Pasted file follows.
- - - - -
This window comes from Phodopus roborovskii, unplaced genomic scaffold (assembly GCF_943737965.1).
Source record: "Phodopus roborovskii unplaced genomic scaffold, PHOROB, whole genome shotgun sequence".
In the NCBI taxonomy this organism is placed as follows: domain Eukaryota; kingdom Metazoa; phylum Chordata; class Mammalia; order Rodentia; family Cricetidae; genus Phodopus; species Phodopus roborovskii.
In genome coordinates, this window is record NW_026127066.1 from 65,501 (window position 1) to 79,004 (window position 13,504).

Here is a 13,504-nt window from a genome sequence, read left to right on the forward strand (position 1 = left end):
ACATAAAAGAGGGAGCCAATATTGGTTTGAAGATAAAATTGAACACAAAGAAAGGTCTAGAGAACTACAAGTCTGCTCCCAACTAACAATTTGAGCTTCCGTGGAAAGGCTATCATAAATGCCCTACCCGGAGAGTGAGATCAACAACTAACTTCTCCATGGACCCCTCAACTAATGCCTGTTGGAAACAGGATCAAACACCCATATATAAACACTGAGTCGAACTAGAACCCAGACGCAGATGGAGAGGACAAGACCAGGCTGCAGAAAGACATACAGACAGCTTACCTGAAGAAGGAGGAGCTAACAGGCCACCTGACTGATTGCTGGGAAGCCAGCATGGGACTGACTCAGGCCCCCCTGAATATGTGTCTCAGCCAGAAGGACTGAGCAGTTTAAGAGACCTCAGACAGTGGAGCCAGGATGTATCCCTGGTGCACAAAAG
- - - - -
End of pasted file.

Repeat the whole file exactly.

This window comes from Phodopus roborovskii, unplaced genomic scaffold (assembly GCF_943737965.1).
Source record: "Phodopus roborovskii unplaced genomic scaffold, PHOROB, whole genome shotgun sequence".
In the NCBI taxonomy this organism is placed as follows: domain Eukaryota; kingdom Metazoa; phylum Chordata; class Mammalia; order Rodentia; family Cricetidae; genus Phodopus; species Phodopus roborovskii.
In genome coordinates, this window is record NW_026127066.1 from 65,501 (window position 1) to 79,004 (window position 13,504).

Here is a 13,504-nt window from a genome sequence, read left to right on the forward strand (position 1 = left end):
ACATAAAAGAGGGAGCCAATATTGGTTTGAAGATAAAATTGAACACAAAGAAAGGTCTAGAGAACTACAAGTCTGCTCCCAACTAACAATTTGAGCTTCCGTGGAAAGGCTATCATAAATGCCCTACCCGGAGAGTGAGATCAACAACTAACTTCTCCATGGACCCCTCAACTAATGCCTGTTGGAAACAGGATCAAACACCCATATATAAACACTGAGTCGAACTAGAACCCAGACGCAGATGGAGAGGACAAGACCAGGCTGCAGAAAGACATACAGACAGCTTACCTGAAGAAGGAGGAGCTAACAGGCCACCTGACTGATTGCTGGGAAGCCAGCATGGGACTGACTCAGGCCCCCCTGAATATGTGTCTCAGCCAGAAGGACTGAGCAGTTTAAGAGACCTCAGACAGTGGAGCCAGGATGTATCCCTGGTGCACAAAAG